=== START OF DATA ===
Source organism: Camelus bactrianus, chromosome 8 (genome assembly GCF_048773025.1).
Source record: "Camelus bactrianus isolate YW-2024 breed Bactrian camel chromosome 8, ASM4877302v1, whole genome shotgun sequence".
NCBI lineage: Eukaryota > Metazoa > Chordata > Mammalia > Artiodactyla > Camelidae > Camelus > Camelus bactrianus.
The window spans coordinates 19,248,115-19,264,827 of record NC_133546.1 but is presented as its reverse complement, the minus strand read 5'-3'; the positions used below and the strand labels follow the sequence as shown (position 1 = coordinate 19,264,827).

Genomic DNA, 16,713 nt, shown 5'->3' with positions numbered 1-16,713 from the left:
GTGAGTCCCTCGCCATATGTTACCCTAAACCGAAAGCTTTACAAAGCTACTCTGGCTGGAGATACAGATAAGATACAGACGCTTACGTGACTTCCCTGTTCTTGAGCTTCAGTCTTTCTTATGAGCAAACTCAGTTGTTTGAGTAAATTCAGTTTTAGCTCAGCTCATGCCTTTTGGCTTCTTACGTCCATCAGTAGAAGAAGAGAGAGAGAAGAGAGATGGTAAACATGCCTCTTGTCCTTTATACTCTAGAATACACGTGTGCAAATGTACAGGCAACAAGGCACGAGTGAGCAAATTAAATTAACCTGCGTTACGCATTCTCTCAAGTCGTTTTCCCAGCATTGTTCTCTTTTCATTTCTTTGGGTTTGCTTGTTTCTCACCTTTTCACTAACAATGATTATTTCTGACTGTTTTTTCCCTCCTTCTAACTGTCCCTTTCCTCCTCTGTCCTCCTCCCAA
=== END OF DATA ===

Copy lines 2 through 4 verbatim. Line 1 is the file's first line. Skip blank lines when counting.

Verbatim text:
Source record: "Camelus bactrianus isolate YW-2024 breed Bactrian camel chromosome 8, ASM4877302v1, whole genome shotgun sequence".
NCBI lineage: Eukaryota > Metazoa > Chordata > Mammalia > Artiodactyla > Camelidae > Camelus > Camelus bactrianus.
The window spans coordinates 19,248,115-19,264,827 of record NC_133546.1 but is presented as its reverse complement, the minus strand read 5'-3'; the positions used below and the strand labels follow the sequence as shown (position 1 = coordinate 19,264,827).